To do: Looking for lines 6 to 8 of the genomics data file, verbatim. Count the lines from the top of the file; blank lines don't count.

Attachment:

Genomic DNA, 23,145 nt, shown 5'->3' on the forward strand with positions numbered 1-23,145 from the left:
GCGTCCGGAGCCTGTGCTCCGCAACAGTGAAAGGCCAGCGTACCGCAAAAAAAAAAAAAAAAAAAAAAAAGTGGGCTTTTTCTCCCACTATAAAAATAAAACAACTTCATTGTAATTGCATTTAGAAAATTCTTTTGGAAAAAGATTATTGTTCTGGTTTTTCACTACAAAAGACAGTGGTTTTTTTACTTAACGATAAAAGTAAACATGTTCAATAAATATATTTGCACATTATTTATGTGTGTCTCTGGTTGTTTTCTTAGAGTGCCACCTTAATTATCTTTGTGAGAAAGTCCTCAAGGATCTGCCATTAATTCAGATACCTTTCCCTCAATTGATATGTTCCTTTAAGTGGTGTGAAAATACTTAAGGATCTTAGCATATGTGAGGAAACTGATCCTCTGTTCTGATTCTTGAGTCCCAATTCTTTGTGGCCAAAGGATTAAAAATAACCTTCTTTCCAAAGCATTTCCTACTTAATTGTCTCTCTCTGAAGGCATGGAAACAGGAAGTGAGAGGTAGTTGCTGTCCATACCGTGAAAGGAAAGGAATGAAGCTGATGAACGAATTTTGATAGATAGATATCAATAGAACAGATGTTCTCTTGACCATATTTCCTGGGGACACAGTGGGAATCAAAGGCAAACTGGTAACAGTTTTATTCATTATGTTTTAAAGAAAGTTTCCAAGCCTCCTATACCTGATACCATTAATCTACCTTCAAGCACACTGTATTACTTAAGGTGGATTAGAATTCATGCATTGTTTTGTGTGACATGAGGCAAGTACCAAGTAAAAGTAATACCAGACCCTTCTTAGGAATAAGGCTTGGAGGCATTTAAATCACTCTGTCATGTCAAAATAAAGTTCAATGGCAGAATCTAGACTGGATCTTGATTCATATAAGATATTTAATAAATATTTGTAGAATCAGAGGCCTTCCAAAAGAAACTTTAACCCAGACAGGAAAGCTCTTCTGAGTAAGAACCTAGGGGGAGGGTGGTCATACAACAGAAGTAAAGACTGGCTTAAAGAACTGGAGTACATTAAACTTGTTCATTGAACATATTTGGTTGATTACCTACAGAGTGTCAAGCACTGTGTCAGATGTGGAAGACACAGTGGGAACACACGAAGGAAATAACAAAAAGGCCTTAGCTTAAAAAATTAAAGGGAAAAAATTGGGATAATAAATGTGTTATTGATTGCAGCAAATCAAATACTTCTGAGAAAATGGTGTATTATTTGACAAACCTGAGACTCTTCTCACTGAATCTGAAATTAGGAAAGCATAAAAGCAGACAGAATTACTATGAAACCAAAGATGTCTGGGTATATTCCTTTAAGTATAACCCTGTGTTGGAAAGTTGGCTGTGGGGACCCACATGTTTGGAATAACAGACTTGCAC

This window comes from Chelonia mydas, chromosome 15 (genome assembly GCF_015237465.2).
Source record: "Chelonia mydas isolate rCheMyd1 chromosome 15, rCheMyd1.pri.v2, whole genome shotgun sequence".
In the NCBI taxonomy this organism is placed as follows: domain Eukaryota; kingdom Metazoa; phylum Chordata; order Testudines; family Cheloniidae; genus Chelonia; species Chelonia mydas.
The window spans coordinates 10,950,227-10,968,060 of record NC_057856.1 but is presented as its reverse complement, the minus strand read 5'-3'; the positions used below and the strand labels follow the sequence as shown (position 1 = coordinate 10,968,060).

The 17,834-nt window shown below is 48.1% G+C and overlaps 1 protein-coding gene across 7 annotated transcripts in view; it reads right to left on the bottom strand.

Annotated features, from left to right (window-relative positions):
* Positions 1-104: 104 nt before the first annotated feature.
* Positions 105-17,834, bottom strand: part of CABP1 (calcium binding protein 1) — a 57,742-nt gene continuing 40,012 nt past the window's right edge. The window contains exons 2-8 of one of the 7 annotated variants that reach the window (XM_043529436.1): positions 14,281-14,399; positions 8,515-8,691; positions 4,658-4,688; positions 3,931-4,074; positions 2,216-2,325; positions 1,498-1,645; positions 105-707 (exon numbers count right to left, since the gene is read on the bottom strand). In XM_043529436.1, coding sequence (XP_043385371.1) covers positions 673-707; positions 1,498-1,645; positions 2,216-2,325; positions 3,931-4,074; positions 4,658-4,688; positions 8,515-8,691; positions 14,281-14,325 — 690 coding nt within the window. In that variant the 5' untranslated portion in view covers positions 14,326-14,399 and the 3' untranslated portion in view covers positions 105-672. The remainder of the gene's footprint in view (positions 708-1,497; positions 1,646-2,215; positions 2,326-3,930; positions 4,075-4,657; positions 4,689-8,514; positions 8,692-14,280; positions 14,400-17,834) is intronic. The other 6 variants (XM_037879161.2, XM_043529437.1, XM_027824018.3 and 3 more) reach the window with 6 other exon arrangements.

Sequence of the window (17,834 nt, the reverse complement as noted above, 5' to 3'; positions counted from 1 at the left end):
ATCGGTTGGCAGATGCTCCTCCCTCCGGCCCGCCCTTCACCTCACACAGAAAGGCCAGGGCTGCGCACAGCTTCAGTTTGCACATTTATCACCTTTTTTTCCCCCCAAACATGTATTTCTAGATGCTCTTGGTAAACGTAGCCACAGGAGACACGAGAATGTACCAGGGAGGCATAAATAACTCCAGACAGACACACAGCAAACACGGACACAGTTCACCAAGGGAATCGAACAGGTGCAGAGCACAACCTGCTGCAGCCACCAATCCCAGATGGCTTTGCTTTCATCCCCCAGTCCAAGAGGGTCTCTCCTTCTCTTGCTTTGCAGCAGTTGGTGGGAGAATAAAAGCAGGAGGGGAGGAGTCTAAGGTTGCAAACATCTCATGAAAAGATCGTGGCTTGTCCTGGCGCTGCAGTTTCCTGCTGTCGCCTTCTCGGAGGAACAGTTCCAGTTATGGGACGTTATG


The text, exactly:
The window spans coordinates 10,950,227-10,968,060 of record NC_057856.1 but is presented as its reverse complement, the minus strand read 5'-3'; the positions used below and the strand labels follow the sequence as shown (position 1 = coordinate 10,968,060).

The 17,834-nt window shown below is 48.1% G+C and overlaps 1 protein-coding gene across 7 annotated transcripts in view; it reads right to left on the bottom strand.

Annotated features, from left to right (window-relative positions):